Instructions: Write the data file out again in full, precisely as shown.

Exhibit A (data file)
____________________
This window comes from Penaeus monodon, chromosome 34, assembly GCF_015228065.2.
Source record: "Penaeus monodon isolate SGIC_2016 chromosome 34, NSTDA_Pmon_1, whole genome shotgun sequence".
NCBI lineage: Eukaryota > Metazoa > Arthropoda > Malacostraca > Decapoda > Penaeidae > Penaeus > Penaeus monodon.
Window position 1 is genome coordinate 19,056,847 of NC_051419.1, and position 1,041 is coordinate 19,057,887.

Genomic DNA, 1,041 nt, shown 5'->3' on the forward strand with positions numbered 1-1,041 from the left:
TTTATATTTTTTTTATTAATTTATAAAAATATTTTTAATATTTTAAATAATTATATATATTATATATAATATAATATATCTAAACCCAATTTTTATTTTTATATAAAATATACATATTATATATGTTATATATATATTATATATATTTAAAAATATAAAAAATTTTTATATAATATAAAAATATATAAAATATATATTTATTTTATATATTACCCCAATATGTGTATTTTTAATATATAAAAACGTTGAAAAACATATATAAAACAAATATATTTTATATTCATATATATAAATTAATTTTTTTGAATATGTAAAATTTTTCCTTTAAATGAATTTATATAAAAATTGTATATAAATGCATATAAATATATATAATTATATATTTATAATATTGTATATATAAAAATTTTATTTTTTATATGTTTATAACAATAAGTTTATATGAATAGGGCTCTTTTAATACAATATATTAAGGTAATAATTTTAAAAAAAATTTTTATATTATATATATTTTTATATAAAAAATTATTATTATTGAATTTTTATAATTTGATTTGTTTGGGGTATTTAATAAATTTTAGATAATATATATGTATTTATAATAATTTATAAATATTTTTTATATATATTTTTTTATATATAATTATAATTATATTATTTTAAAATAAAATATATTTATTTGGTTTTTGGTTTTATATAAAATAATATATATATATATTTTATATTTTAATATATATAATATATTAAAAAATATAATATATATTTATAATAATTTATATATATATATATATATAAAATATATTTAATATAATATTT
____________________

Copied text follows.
This window comes from Penaeus monodon, chromosome 34, assembly GCF_015228065.2.
Source record: "Penaeus monodon isolate SGIC_2016 chromosome 34, NSTDA_Pmon_1, whole genome shotgun sequence".
NCBI lineage: Eukaryota > Metazoa > Arthropoda > Malacostraca > Decapoda > Penaeidae > Penaeus > Penaeus monodon.
Window position 1 is genome coordinate 19,056,847 of NC_051419.1, and position 1,041 is coordinate 19,057,887.

Genomic DNA, 1,041 nt, shown 5'->3' on the forward strand with positions numbered 1-1,041 from the left:
TTTATATTTTTTTTATTAATTTATAAAAATATTTTTAATATTTTAAATAATTATATATATTATATATAATATAATATATCTAAACCCAATTTTTATTTTTATATAAAATATACATATTATATATGTTATATATATATTATATATATTTAAAAATATAAAAAATTTTTATATAATATAAAAATATATAAAATATATATTTATTTTATATATTACCCCAATATGTGTATTTTTAATATATAAAAACGTTGAAAAACATATATAAAACAAATATATTTTATATTCATATATATAAATTAATTTTTTTGAATATGTAAAATTTTTCCTTTAAATGAATTTATATAAAAATTGTATATAAATGCATATAAATATATATAATTATATATTTATAATATTGTATATATAAAAATTTTATTTTTTATATGTTTATAACAATAAGTTTATATGAATAGGGCTCTTTTAATACAATATATTAAGGTAATAATTTTAAAAAAAATTTTTATATTATATATATTTTTATATAAAAAATTATTATTATTGAATTTTTATAATTTGATTTGTTTGGGGTATTTAATAAATTTTAGATAATATATATGTATTTATAATAATTTATAAATATTTTTTATATATATTTTTTTATATATAATTATAATTATATTATTTTAAAATAAAATATATTTATTTGGTTTTTGGTTTTATATAAAATAATATATATATATATTTTATATTTTAATATATATAATATATTAAAAAATATAATATATATTTATAATAATTTATATATATATATATATATAAAATATATTTAATATAATATTT